IBM and researchers at University of Washington are aiming to harness grid computing in a bid to develop stronger strains of rice to prevent famine.
The project utilises IBM’s World Community Grid, which harnesses the unused, donated power from nearly one million PCs. The processing power is 167 teraflops, equivalent to the world’s top three supercomputers.
Utilising the spare power from idle computers around the globe, the ‘Nutritious Rice for the World’ project will study rice at the atomic level and then combine it with traditional cross-breeding techniques used by farmers throughout history.
Because of the massive processing power made possible by the World Community Grid, the project can be completed in less than two years, whereas it would take over 200 years using more conventional computer systems.
“While there are no silver bullets, rice production can be revitalised with the help of new technologies. The world community must invest now and for a long time to come,” said Robert Zeigler, director general of the International Rice Research Institute, based in the Philippines. “The computational revolution allows scientists around the world to tackle almost unimaginably complex problems as a community, and in real-time.”
World Community Grid will run a three-dimensional modeling program created by computational biologists at University of Washington to study the structures of the proteins that make up the building blocks of rice. Understanding the structure is necessary to identify the function of those proteins and to enable researchers to identify which ones could help produce more rice grains, ward off pests, resist disease or hold more nutrients.
Ultimately, the project will create the largest and most comprehensive map of rice proteins and their related functions, helping agriculturalists and farmers pinpoint which plants should be selected for cross-breeding to cultivate better crops.
“The issue is that there are between 30,000 and 60,000 different protein structures to study,” explained Dr Ram Samudrala, principal investigator, associate professor in the Department of Microbiology at University of Washington. “Using traditional experimental approaches in the laboratory to identify detailed structure and function of critical proteins would take decades. Running our software program on World Community Grid will shorten the time from 200 years to less than two years.”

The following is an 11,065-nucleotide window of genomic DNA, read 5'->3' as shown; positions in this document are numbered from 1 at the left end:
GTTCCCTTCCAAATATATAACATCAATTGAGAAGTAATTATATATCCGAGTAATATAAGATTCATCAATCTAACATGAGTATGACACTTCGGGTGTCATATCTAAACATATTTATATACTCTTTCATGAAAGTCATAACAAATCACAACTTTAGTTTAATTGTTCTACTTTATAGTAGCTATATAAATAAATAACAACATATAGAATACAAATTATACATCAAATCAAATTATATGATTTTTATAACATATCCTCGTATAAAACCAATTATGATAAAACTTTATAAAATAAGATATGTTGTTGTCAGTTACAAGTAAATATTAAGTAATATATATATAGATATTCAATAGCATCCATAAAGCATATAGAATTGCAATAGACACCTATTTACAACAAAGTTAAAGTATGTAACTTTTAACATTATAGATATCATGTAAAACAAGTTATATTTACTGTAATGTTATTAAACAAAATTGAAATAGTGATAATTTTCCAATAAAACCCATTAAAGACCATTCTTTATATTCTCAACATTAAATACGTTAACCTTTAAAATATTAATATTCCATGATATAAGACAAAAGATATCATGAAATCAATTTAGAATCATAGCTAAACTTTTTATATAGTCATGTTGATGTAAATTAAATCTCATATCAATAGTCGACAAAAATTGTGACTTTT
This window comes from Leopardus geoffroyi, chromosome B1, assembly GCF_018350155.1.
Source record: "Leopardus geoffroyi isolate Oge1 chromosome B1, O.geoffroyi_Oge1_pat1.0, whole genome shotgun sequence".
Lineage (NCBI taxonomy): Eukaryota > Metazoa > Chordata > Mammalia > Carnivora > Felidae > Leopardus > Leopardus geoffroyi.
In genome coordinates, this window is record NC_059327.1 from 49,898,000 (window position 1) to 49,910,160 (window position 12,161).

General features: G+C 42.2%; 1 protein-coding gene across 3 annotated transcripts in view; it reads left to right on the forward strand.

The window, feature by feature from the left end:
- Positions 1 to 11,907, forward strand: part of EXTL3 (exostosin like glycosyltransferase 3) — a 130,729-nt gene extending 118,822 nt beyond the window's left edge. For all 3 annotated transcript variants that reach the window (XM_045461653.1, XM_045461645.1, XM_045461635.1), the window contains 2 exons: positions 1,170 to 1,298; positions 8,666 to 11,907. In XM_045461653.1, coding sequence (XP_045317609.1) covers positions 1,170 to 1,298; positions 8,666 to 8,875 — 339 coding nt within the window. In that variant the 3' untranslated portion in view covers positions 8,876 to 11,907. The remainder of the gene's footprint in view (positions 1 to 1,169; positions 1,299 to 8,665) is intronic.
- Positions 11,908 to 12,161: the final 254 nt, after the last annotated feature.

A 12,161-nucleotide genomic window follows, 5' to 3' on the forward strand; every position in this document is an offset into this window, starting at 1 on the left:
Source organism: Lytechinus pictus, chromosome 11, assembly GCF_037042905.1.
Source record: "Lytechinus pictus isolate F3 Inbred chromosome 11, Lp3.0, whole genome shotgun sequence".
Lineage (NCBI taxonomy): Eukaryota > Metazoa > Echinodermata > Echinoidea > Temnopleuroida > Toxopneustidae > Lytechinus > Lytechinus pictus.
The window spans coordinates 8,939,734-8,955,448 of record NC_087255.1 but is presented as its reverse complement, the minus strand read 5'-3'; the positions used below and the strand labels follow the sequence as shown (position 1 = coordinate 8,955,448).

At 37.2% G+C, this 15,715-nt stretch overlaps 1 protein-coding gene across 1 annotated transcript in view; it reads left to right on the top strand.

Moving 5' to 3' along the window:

Similar use of the World Community Grid has seen the FightAIDS@Home project complete the equivalent of five years of HIV/AIDS research in just six months.
The AfricanClimate@Home project, which seeks to investigate how land surface changes affect climate, completed its data collection using the grid in record time.
“The project could not have been completed in such quick time without the help of the World Community Grid. The results will help us develop a better understanding of how land surface changes over South Africa affect the climate, as well as paving the way for later investigations of other aspects of climate,” said Mark Tadross, principal investigator, University of Cape Town, South Africa.
Anyone with a computer and internet access can be a part of the World Community Grid by visiting http://www.worldcommunitygrid.org and downloading a free, small, secure software program onto their computers. When computers are idle, data is requested from World Community Grid’s server and the computers then perform the computations and send the results back to the server, prompting it for a new piece of work.
World Community Grid has 380,000-plus members in more than 200 countries and links to nearly one million computers.
By Niall Byrne